Eidai Kako: 53% of NCAV and 29% of BV

A recent buy for my basket in Japan is Eidai Kako (TYO:7877). This is another example of a stock with a lot-size of 1000 shares that is trading at an extreme discount to book value and net current asset value. At the current stock price of ¥287, the minimum investment required would be about $2400.

Eidai Kako makes various synthetic resin molded products. The company is active in two segments: automobile supplies and industrial materials. The automobile supplies segment manufactures automotive floor mats. The industrial products segments manufactures products that include air conducts, residential interior materials and components and materials for refrigerators.

A financial snapshot of the company:

Share price: ¥287
Shares outstanding (excl. treasury shares): 6,334,263
Market cap: ¥1.82 billion
NCAV (March 31, 2015, incl. long-term investment securities): ¥3.41bn
Book value: ¥6.31bn
Cash: ¥1.73bn
Total liabilities: ¥1.96bn

Eidai Kako is a Graham net-net and trades at just 0.53x NCAV. As with all my other Japanese stocks, I did exclude the treasury shares from the calculations. The company holds almost 966,000 shares in treasury. The discount to book value is huge with the company trading at 0.29x BV. It is also notable that this is a very small company with a market cap of only $15 million.

Looking at the financial performance of the last five years shows a reasonably positive picture. Revenues have been in the ¥5.5bn to ¥6.5bn range. Eidai Kako was consistently profitable in this period. Net income in the last few years has been a trending a bit lower to around ¥200m, where in 2012 and 2011 the company was making around ¥280m. The company generally generates cash as well, the exception being 2014 where working capital movements caused free cash flow to be negative for the year. It should be noted though that capital expenditures have been markedly lower than depreciation in the last two years. If the future capital expenditures for this company are closer to the depreciation numbers and profits remain at recent levels, the cash generation looks to be fairly weak.

Eidai Kako has repurchased small amounts of stock in 2013 and 2011. A dividend is also paid, the payment for fiscal 2015 was ¥11, which was raised from ¥8 in 2014. This gives the company a solid dividend yield of 3.8%, but it should be noted that the dividend forecast for next year is ¥8 again.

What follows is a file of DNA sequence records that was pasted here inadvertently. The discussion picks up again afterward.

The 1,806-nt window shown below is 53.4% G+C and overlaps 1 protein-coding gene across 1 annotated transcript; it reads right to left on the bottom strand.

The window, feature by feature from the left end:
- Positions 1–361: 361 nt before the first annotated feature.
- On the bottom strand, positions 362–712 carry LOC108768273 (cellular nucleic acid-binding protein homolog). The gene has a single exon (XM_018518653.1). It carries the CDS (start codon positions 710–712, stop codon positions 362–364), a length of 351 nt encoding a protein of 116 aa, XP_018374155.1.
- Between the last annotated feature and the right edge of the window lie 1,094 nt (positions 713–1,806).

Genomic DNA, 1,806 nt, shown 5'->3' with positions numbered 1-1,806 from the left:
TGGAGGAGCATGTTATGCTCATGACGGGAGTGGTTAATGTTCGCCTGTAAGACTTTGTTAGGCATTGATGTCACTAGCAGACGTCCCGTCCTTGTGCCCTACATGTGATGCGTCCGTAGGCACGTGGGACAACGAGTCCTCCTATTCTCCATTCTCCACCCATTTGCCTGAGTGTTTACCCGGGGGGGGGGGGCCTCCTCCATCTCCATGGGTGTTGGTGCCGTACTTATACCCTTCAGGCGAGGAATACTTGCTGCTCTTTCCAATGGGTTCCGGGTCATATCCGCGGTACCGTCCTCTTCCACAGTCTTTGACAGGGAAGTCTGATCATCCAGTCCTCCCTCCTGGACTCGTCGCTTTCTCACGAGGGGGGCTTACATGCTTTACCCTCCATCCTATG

On a P/E basis the Eidai Kako looks pretty cheap as well. Net income per share was about ¥31 for 2015, giving the company a P/E ratio of 9.3.

Eidai Kako is even cheaper on a price-to-book basis than Denkyosha, but I do think Denkyosha is more likely to keep generating cash in the next few years, because their capital expenditures are so low. Given the industry that Eidai Kako is in it is normal for them to have to invest more in plant and equipment.

All in all Eidai Kako is a company that on a price-to-book and price-to-NCAV basis is probably one of the cheapest profitable companies you can find anywhere in the world today. The company has a lot of cash, is virtually debt free and has increased book value steadily over the years. I think it is a good addition for a net-net portfolio and have bought a small position for my Japanese basket of stocks.

Disclosure: long Eidai Kako (TYO:7877)

Posted in Japanese stocks and tagged .

NeverLoseMoney

Author of ValueInvestingBlog.net. Private investor.

4 Comments

    • There’s Google Translate, but that has its limitations of course. A poster (writser) on CoB&F explained how to auto-translate Japanese statements in Google Chrome: http://www.cornerofberkshireandfairfax.ca/forum/general-discussion/finding-japanese-net-nets/msg182538/#msg182538

      That’s probably the most efficient way to view statements. I’ve also found Kajinet (http://www.kaijinet.com/jpExpress/default.aspx) to have accurate data.

      Other than that I don’t research Japanese stocks much deeper. In my opinion your time spent researching and translating will rise dramatically and you’re unlikely to learn much more because you don’t master the language and don’t live in Japan. That’s why I think taking a basket approach is important and buying those stocks that are extremely cheap quantitatively, not just relatively cheap compared to similar companies in the US or elsewhere. I don’t count on valuations for these Japanese companies to reach levels that are considered “fair” in the US or Europe.

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